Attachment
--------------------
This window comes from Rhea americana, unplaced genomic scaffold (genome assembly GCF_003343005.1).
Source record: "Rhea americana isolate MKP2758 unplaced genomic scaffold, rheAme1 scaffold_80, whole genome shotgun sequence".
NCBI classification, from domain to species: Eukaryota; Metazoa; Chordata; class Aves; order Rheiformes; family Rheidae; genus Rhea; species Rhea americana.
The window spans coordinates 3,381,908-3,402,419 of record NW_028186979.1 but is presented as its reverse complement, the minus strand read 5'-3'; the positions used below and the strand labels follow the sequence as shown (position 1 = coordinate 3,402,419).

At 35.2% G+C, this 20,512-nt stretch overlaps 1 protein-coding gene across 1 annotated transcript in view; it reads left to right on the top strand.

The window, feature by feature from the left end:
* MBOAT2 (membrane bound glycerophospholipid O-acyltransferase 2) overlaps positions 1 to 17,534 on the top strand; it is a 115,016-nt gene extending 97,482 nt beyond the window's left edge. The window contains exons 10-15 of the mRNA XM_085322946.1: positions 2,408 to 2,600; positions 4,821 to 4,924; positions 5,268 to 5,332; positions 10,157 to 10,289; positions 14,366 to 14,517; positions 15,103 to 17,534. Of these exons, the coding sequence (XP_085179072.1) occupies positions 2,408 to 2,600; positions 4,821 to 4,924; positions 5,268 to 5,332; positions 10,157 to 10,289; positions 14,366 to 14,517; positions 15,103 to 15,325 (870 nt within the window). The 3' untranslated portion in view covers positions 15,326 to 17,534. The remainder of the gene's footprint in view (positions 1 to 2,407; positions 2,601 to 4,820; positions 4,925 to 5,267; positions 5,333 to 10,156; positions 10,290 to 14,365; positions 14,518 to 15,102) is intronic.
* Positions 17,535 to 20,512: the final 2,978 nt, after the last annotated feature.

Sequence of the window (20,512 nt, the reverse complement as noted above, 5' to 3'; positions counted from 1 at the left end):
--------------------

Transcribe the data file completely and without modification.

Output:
This window comes from Rhea americana, unplaced genomic scaffold (genome assembly GCF_003343005.1).
Source record: "Rhea americana isolate MKP2758 unplaced genomic scaffold, rheAme1 scaffold_80, whole genome shotgun sequence".
NCBI classification, from domain to species: Eukaryota; Metazoa; Chordata; class Aves; order Rheiformes; family Rheidae; genus Rhea; species Rhea americana.
The window spans coordinates 3,381,908-3,402,419 of record NW_028186979.1 but is presented as its reverse complement, the minus strand read 5'-3'; the positions used below and the strand labels follow the sequence as shown (position 1 = coordinate 3,402,419).

At 35.2% G+C, this 20,512-nt stretch overlaps 1 protein-coding gene across 1 annotated transcript in view; it reads left to right on the top strand.

The window, feature by feature from the left end:
* MBOAT2 (membrane bound glycerophospholipid O-acyltransferase 2) overlaps positions 1 to 17,534 on the top strand; it is a 115,016-nt gene extending 97,482 nt beyond the window's left edge. The window contains exons 10-15 of the mRNA XM_085322946.1: positions 2,408 to 2,600; positions 4,821 to 4,924; positions 5,268 to 5,332; positions 10,157 to 10,289; positions 14,366 to 14,517; positions 15,103 to 17,534. Of these exons, the coding sequence (XP_085179072.1) occupies positions 2,408 to 2,600; positions 4,821 to 4,924; positions 5,268 to 5,332; positions 10,157 to 10,289; positions 14,366 to 14,517; positions 15,103 to 15,325 (870 nt within the window). The 3' untranslated portion in view covers positions 15,326 to 17,534. The remainder of the gene's footprint in view (positions 1 to 2,407; positions 2,601 to 4,820; positions 4,925 to 5,267; positions 5,333 to 10,156; positions 10,290 to 14,365; positions 14,518 to 15,102) is intronic.
* Positions 17,535 to 20,512: the final 2,978 nt, after the last annotated feature.

Sequence of the window (20,512 nt, the reverse complement as noted above, 5' to 3'; positions counted from 1 at the left end):